Hi Vincent,

Our organic trials were comparing Badge alt Microthiol and Cueva + Double Nickel. They were all air blast at 100 gal/A. We've done a lot of injury trials and injury is seems to be increased with low volume or concentrate applications. Our injury results seem to follow the acute toxicity/exposure phenomenon, whereby injury is higher when the concentration is higher not more dilute. This is not unlike when one is exposed to a toxin in water, air, or direct contact. A few years back, a lot of growers in NY injured their plantings with complicated tank mixes during thinning applications in low volume applications like 50 gal/A. Two many things were getting mixed with captan in insufficient water and being extruded from nozzles.


Kerik

On 5/1/2017 1:00 PM, Vincent Philion wrote:
Hi Kerik,

It would certainly be interesting to understand why results differ so greatly.

It’s unfortunate that companies insist on high volume spraying. Aside from the russeting issue, there are many good reasons to reduce spray volume (in relation to tree size). It’s also unfortunate most trials are done with a handgun (and no air assist?), resulting in a droplet spectrum size and spray distribution very different from what growers actually use.

In any case, the good news is your results imply that Cueva is very safe to use, even at high volume. Were you running oxychloride with a similar copper concentration alongside Cueva?

Vincent


Le 1 mai 2017 à 09:59, Kerik D. Cox <kd...@cornell.edu <mailto:kd...@cornell.edu>> a écrit :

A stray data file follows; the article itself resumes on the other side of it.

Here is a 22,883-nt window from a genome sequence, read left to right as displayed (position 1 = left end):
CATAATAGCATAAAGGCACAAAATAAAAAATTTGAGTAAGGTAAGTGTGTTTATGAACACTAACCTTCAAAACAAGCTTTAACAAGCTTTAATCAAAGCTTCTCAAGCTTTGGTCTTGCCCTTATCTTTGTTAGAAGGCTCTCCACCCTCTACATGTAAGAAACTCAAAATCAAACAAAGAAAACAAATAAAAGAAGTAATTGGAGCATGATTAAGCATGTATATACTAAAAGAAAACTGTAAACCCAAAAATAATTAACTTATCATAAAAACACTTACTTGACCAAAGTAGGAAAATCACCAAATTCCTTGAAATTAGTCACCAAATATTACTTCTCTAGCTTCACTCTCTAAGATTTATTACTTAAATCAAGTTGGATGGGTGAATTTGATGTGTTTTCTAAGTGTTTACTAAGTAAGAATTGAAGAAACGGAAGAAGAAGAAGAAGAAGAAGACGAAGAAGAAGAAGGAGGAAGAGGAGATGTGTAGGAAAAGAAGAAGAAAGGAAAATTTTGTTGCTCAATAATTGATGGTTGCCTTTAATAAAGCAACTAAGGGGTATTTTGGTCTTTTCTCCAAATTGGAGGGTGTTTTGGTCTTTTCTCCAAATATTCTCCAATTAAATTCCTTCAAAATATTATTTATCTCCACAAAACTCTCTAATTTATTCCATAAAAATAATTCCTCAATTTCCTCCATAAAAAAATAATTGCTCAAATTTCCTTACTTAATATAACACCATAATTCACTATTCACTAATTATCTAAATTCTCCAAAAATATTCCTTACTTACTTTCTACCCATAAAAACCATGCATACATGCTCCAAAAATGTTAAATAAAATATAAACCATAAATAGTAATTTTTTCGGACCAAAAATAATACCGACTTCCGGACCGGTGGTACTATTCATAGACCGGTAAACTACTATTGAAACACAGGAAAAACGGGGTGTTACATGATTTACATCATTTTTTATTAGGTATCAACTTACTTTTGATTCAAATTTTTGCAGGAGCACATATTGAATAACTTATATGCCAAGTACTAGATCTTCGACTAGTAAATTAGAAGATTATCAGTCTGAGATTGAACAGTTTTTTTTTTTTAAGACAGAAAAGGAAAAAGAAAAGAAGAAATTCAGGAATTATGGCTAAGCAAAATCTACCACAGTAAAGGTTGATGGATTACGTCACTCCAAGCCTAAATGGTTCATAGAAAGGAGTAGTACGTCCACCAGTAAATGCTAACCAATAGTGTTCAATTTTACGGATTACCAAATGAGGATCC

Hi Vincent,

I'm sorry that our trials resulted in the opposite expectation. Most of the company protocols ask me to apply their products at 100 gal/A. I guess they were hoping to increase the chance of showing product injury at my field days. I thought it was a more universal tree row volume for apples, my mistake. The field crews at Geneva and Ithaca sprays everything at 100 gal/A. I guess it's an underhanded attempt to potentially injure our plots with copper. With all my dilute handgun applications, I'm surprised that I don't have potatoes. I guess I keep getting lucky.

Best,
Kerik
Hi Kerik,

I don’t know how much experience you actually have with airblast sprayer trials varying volume, but this is something we do routinely.

Evidence of copper injury with high volume sprays dates back (at least) to 1972. Look it up. Classic experiments demonstrate the same amount of copper can defoliate plants or result in no injury, just by varying volume.

Let’s say I have a hard time “swallowing” your aspirin analogy…! Let’s stick to apples, OK?

The fact that labels require you to apply large volumes of water doesn’t make it a sound or sensible advice.

Most likely, the labels reflect the trial conditions. And most trials in the USA are run with high volume….!
Vincent


Le 1 mai 2017 à 08:31, Kerik D. Cox <kd...@cornell.edu <mailto:kd...@cornell.edu>> a écrit :

Hi Vincent,